The late Navy SEAL who claims to have killed terror mastermind Osama bin Laden is trade President Donald Trump’s idea for a military parade in Washington “third society bulls—.”
Robert O’Neill’s scathing dismissal Thursday of Trump’s die for parade featuring soldiers, tanks and other military hardware be awarded pounce oned as a Pentagon spokeswoman said that march is still in the initial devising stage.
“We prepare. We deter. We fight. Stop this conversation,” O’Neill tweeted.
O’Neill’s contemptuousness echoes others who are skeptical of Trump wanting to spend millions of dollars to put on the approachable of ostentatious display of military might that is more typically lasted in authoritarian or totalitarian countries such as Russia, China and North Korea.
The final time a military parade was held in Washington was in June 1991, to rejoice in the U.S. victory in Operation Desert Shield, or the first Gulf War.
The Washington Locate revealed Tuesday that the Pentagon is moving forward with map outs for “a grand military parade later this year showcasing the effectiveness of America’s armed forces.” Those plans were set in motion after Trump suggested he wanted such a parade like the one he had seen in Paris last year during France’s Bastille Day observances.
O’Neill, 41, was a member of the elite U.S. special forces team that was sent to bin Laden’s multifaceted in Pakistan in 2011. The mission ended with the al-Qaeda leader’s demise, a decade after the 9/11 terror attacks that he had orchestrated.
In a 2014 appraisal with Fox News, where he is now a contributor, O’Neill said it was “just fortuity” that he was the man who ended up fatally shooting bin Laden.
“Standing on two feet in cover of me, with his hands on his wife’s shoulders behind her was the face that I’d observed thousands of times,” O’Neill said in that interview. “Very shortly I recognized him and then it was just pop, pop pop.”
“I was standing above him when he took his at the rear breath and I heard it audibly,” said O’Neill.
At the Pentagon on Thursday, chief spokeswoman Dana Light-skinned was asked who would pay for the parade, which would require the shipment of gargantuan pieces of armaments. Military officials have said they are strapped for pools.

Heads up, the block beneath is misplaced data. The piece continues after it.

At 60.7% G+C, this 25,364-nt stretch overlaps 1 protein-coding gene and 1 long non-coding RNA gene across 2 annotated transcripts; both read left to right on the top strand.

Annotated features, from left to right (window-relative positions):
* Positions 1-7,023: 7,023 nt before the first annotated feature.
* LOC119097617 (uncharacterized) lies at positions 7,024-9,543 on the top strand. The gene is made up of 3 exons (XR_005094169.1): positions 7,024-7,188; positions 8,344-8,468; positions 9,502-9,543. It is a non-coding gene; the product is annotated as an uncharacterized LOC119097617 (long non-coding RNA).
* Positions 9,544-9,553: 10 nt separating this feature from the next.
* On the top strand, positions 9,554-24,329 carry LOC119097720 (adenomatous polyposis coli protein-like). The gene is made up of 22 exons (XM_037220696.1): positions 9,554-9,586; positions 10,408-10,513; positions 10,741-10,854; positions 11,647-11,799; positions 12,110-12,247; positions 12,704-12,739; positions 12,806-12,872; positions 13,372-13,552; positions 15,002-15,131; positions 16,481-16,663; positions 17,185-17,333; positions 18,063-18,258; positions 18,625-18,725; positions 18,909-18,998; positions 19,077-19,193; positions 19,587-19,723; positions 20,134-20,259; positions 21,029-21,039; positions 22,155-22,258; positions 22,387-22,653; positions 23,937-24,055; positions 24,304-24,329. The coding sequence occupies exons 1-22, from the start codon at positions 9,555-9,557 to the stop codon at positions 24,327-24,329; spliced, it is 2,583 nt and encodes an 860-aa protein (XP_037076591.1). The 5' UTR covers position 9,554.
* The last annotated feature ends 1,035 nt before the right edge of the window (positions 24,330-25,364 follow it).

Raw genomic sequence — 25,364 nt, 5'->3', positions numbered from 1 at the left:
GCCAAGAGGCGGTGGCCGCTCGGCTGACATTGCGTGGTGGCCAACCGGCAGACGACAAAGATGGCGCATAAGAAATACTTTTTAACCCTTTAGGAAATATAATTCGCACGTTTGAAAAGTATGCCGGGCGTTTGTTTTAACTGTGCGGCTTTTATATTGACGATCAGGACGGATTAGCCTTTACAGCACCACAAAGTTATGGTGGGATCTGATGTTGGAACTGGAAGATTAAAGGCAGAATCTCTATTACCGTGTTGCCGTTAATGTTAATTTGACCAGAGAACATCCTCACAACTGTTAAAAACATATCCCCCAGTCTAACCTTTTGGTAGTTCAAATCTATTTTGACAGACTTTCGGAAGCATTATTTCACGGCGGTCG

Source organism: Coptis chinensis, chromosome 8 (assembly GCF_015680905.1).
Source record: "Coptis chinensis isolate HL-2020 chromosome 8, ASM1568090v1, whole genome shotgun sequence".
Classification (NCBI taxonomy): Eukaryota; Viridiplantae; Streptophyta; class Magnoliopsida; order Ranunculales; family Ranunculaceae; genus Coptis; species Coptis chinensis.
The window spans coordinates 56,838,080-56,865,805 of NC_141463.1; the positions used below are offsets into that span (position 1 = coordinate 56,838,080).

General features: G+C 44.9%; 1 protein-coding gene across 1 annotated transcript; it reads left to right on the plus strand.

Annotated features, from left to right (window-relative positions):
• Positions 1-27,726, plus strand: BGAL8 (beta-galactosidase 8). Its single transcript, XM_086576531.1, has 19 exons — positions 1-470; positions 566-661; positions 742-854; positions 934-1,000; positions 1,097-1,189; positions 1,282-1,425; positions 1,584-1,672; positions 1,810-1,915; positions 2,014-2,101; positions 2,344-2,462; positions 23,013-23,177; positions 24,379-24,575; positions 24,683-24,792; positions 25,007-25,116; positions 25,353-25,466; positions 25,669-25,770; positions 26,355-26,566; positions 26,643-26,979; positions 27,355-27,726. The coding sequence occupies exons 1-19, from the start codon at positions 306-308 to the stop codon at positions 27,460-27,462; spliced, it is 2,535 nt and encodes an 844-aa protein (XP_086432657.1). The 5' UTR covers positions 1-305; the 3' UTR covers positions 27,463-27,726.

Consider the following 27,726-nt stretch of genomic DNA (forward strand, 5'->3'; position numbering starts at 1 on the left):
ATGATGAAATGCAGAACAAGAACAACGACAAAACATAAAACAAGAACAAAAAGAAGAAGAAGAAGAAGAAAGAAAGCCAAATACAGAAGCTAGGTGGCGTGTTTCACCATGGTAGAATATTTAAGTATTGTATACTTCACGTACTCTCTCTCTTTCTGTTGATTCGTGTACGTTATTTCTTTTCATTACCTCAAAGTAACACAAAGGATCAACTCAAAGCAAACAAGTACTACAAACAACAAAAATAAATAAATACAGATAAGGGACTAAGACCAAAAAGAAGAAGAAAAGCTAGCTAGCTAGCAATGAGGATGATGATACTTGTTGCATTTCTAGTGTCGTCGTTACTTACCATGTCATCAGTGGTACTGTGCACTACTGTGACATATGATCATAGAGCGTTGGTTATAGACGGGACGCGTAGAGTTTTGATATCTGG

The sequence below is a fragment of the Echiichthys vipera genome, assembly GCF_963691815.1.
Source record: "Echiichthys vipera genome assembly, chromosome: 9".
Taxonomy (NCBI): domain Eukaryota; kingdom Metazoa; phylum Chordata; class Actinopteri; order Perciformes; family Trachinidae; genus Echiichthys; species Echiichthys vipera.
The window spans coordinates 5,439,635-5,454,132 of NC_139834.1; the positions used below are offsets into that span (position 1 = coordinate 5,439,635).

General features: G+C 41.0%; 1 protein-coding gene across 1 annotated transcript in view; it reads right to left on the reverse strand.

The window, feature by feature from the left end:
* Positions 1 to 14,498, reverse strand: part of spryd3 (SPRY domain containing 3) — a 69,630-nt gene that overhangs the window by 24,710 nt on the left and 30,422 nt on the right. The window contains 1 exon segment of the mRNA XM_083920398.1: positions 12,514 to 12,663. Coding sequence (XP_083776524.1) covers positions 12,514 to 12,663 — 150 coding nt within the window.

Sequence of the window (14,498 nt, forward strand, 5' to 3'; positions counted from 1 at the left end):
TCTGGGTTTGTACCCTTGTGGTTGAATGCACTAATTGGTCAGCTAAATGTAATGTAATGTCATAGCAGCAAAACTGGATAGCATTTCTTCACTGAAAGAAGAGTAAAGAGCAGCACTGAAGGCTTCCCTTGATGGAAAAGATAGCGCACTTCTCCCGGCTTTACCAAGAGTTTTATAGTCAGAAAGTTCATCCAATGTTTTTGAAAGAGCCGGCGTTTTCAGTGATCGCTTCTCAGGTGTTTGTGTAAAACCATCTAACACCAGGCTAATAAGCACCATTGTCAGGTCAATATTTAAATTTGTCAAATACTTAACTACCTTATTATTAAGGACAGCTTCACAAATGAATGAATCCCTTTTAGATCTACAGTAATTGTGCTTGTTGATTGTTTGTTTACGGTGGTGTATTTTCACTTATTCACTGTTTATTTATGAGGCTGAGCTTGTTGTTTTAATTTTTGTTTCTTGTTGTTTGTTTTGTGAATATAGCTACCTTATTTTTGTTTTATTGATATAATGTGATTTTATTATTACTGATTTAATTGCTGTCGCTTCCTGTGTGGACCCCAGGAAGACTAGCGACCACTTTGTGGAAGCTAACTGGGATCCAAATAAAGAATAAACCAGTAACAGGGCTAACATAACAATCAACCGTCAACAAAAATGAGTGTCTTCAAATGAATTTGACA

White did not directly answer that question, but said, “With reverence to the parade, right now we are still in initial planning stages.” She implied that the tracking down of the parade was not firmed up, although Trump has mentioned that he wants one in the political entity’s capital.
“The president often looks for opportunities to honor and appreciate our amenities members,” White said. “We are looking at several different options. Right now the Army is the management agent on it. But we don’t have those options yet. We’re still in the nascent stages.”
Seek fromed if there were other things that might be done rather than of the parade to honor the military, White said, “Again, there are very many options that are possible.”
“But the bottom line is we want to honor our usefulness members. When we have those options, we will provide that to the Stainless House and the president will decide.”
Earlier this week, when bid about the parade, Trump’s fellow Republican, Sen. Lindsey Graham of South Carolina blow the whistle oned ABC News: “I don’t think it’s a particularly good idea. Confidence is silent. Insecurities are booming.”
And Sen. John Kennedy, R-La., told the network: “When you’re the most energetic nation in all of human history, you don’t have to show it off, like Russia does, and North Korea, and China.
Sen. Dick Durbin, D-Ill., told that a parade like that in Washington would be a “fantastic debris of money to amuse the president.”